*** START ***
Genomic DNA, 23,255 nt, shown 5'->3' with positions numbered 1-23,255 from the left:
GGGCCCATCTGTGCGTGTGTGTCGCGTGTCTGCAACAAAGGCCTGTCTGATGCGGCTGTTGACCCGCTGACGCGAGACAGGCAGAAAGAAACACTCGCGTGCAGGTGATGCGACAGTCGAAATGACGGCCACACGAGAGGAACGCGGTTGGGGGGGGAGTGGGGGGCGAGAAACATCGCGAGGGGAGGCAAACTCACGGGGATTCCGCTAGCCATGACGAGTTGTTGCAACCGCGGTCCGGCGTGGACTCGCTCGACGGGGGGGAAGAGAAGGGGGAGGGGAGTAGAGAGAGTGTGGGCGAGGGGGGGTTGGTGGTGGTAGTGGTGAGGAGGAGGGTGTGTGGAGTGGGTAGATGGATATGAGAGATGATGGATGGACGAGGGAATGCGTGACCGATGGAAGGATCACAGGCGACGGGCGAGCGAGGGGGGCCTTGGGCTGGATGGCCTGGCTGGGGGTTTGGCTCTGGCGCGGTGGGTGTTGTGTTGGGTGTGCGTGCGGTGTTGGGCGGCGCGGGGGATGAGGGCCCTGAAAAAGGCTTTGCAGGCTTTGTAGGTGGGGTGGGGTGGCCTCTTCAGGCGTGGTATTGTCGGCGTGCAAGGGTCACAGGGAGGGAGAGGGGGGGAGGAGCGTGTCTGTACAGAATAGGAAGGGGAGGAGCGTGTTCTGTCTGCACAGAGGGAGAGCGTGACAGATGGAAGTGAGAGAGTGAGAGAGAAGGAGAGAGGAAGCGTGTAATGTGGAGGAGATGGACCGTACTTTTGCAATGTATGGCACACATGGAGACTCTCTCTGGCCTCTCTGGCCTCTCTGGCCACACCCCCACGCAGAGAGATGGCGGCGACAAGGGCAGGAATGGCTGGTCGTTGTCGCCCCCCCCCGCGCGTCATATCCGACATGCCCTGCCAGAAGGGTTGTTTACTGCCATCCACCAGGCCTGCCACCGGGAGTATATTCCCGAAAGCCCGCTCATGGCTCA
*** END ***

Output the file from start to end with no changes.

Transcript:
Genomic DNA, 23,255 nt, shown 5'->3' with positions numbered 1-23,255 from the left:
GGGCCCATCTGTGCGTGTGTGTCGCGTGTCTGCAACAAAGGCCTGTCTGATGCGGCTGTTGACCCGCTGACGCGAGACAGGCAGAAAGAAACACTCGCGTGCAGGTGATGCGACAGTCGAAATGACGGCCACACGAGAGGAACGCGGTTGGGGGGGGAGTGGGGGGCGAGAAACATCGCGAGGGGAGGCAAACTCACGGGGATTCCGCTAGCCATGACGAGTTGTTGCAACCGCGGTCCGGCGTGGACTCGCTCGACGGGGGGGAAGAGAAGGGGGAGGGGAGTAGAGAGAGTGTGGGCGAGGGGGGGTTGGTGGTGGTAGTGGTGAGGAGGAGGGTGTGTGGAGTGGGTAGATGGATATGAGAGATGATGGATGGACGAGGGAATGCGTGACCGATGGAAGGATCACAGGCGACGGGCGAGCGAGGGGGGCCTTGGGCTGGATGGCCTGGCTGGGGGTTTGGCTCTGGCGCGGTGGGTGTTGTGTTGGGTGTGCGTGCGGTGTTGGGCGGCGCGGGGGATGAGGGCCCTGAAAAAGGCTTTGCAGGCTTTGTAGGTGGGGTGGGGTGGCCTCTTCAGGCGTGGTATTGTCGGCGTGCAAGGGTCACAGGGAGGGAGAGGGGGGGAGGAGCGTGTCTGTACAGAATAGGAAGGGGAGGAGCGTGTTCTGTCTGCACAGAGGGAGAGCGTGACAGATGGAAGTGAGAGAGTGAGAGAGAAGGAGAGAGGAAGCGTGTAATGTGGAGGAGATGGACCGTACTTTTGCAATGTATGGCACACATGGAGACTCTCTCTGGCCTCTCTGGCCTCTCTGGCCACACCCCCACGCAGAGAGATGGCGGCGACAAGGGCAGGAATGGCTGGTCGTTGTCGCCCCCCCCCGCGCGTCATATCCGACATGCCCTGCCAGAAGGGTTGTTTACTGCCATCCACCAGGCCTGCCACCGGGAGTATATTCCCGAAAGCCCGCTCATGGCTCA